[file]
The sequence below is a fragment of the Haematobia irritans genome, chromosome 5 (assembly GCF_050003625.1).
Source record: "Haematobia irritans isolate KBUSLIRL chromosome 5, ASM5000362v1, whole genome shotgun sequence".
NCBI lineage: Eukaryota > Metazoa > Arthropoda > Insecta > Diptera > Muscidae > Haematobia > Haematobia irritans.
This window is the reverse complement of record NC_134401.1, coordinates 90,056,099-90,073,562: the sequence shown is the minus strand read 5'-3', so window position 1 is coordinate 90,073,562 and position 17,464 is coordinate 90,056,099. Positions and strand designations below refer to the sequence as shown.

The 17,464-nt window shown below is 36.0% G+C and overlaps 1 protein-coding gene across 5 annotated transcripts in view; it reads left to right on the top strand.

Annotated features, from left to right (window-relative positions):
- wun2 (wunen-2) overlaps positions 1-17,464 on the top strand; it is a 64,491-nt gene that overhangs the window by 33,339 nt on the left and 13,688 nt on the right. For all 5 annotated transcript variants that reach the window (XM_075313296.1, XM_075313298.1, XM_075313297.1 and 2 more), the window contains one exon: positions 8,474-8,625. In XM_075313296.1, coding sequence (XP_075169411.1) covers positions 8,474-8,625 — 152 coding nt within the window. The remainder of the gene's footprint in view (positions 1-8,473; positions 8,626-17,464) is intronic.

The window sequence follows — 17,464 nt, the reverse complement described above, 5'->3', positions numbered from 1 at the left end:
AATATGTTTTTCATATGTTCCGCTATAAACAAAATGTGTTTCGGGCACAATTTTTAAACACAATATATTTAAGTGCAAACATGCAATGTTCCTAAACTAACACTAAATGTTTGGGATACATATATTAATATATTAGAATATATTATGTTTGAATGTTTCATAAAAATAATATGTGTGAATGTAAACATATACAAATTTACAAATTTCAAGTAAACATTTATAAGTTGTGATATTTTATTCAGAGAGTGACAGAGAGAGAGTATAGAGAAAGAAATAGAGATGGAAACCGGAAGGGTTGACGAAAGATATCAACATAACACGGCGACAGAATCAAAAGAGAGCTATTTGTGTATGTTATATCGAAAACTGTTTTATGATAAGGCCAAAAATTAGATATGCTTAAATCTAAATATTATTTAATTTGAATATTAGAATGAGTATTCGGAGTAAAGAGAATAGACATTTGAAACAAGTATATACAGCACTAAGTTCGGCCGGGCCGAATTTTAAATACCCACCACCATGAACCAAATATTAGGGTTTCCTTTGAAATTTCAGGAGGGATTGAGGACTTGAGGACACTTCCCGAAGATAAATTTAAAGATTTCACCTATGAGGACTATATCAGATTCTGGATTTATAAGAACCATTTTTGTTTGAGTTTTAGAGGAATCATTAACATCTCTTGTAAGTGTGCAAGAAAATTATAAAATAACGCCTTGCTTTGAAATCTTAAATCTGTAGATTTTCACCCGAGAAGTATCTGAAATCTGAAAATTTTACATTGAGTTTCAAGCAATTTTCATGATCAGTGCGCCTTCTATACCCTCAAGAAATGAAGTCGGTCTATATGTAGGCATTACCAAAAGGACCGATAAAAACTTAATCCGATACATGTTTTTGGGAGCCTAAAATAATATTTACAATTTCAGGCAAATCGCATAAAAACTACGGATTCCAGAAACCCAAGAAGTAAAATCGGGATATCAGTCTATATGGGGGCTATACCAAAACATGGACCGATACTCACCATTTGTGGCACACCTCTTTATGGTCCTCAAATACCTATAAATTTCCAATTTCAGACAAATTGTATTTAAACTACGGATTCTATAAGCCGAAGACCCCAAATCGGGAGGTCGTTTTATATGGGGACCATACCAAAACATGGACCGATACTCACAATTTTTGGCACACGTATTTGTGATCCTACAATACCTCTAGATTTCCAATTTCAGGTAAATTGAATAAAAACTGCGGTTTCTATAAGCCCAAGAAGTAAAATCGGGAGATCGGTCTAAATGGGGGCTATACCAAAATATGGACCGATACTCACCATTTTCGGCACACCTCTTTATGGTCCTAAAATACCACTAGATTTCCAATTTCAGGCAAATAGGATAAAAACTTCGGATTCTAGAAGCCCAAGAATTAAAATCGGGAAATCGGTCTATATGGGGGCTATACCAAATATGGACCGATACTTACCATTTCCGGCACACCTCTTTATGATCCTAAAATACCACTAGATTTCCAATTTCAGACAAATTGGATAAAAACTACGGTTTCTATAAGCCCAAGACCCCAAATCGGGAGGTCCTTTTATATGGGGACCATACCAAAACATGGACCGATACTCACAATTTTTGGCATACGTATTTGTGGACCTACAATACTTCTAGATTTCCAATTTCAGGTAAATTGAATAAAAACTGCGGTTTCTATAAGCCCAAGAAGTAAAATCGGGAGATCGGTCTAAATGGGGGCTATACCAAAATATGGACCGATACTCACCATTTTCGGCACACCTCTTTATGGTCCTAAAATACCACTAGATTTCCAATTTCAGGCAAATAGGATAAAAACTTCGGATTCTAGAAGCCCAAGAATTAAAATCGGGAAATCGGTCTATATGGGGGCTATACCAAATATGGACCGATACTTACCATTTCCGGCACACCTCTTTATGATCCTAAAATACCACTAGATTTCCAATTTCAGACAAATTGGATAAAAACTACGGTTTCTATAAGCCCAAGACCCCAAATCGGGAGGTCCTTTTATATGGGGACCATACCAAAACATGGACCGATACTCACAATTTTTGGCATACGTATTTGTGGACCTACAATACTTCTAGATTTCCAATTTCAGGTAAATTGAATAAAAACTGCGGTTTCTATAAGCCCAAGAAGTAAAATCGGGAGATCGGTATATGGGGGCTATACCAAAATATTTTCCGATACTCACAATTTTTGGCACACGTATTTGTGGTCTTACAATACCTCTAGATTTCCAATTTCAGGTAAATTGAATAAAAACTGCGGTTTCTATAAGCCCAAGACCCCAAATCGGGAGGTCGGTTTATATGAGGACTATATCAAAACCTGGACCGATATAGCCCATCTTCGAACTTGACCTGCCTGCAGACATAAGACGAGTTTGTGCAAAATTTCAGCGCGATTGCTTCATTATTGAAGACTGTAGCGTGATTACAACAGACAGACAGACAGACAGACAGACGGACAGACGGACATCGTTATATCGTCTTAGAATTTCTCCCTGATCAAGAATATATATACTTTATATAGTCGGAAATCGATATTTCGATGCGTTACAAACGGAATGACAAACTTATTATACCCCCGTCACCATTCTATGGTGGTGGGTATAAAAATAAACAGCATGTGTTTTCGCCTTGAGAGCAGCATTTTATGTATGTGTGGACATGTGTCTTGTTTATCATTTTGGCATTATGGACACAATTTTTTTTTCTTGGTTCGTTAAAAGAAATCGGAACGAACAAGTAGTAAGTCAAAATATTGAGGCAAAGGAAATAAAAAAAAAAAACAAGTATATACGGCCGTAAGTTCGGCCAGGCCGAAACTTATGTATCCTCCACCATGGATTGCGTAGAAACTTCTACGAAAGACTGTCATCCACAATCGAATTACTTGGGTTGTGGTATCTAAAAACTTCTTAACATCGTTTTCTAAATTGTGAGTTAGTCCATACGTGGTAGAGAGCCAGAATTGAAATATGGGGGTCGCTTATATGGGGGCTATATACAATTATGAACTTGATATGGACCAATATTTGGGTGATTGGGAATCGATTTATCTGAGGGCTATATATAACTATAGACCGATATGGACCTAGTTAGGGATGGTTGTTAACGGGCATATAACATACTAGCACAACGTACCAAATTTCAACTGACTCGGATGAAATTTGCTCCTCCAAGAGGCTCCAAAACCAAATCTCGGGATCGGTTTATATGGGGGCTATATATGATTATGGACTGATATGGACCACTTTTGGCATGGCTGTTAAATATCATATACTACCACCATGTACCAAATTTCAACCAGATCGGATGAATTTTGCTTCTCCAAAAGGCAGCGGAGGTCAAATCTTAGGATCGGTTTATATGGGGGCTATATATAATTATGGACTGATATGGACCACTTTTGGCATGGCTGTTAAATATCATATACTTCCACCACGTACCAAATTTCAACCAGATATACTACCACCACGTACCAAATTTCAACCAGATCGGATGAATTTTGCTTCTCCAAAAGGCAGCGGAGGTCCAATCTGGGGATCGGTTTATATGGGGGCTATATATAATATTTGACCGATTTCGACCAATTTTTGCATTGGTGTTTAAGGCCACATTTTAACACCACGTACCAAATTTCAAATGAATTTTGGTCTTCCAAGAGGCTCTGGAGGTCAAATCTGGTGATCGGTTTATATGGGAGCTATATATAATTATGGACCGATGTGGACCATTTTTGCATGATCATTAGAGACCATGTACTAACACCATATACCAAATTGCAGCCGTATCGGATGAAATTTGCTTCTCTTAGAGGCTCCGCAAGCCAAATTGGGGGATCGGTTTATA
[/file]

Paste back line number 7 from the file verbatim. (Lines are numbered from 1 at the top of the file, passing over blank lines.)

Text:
- wun2 (wunen-2) overlaps positions 1-17,464 on the top strand; it is a 64,491-nt gene that overhangs the window by 33,339 nt on the left and 13,688 nt on the right. For all 5 annotated transcript variants that reach the window (XM_075313296.1, XM_075313298.1, XM_075313297.1 and 2 more), the window contains one exon: positions 8,474-8,625. In XM_075313296.1, coding sequence (XP_075169411.1) covers positions 8,474-8,625 — 152 coding nt within the window. The remainder of the gene's footprint in view (positions 1-8,473; positions 8,626-17,464) is intronic.